Yglesias responds to Amber's article on obesity:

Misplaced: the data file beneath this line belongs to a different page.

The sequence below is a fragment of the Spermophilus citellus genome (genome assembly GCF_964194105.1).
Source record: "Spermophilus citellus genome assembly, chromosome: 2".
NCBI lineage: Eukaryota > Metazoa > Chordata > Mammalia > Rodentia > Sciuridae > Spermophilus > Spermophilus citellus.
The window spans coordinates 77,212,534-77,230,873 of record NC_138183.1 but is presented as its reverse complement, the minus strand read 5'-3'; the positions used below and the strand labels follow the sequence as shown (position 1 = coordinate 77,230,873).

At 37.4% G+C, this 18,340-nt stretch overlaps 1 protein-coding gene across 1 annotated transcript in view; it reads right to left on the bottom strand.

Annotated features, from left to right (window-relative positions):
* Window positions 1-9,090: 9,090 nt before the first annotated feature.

One reason for America’s expanding waistline has to be our extraordinary success in getting fewer people to smoke. Certainly I gained about 25 pounds in the three years after I quit smoking, a process I’m currently making progress on reversing by drawing on the kind of resources that, as Ambinder observes, working class and poor Americans generally don’t have access to. Smoking is an appetite suppressant. It’s also a substitute for snacking just in terms of having something to do. I found looking into it that nearly any realistic combination of mealtime options would be consistent with me losing at least some weight, but that the problem was snacking between meals (which would be easier to avoid if I just smoked a cigarette every time I thought I wanted to mucn) and then our second factor. Public health professionals don’t like to emphasize this point because they want to encourage people to quit smoking. But to an extent making progress on one public health problem has contributed to a second, albeit less serious, one.

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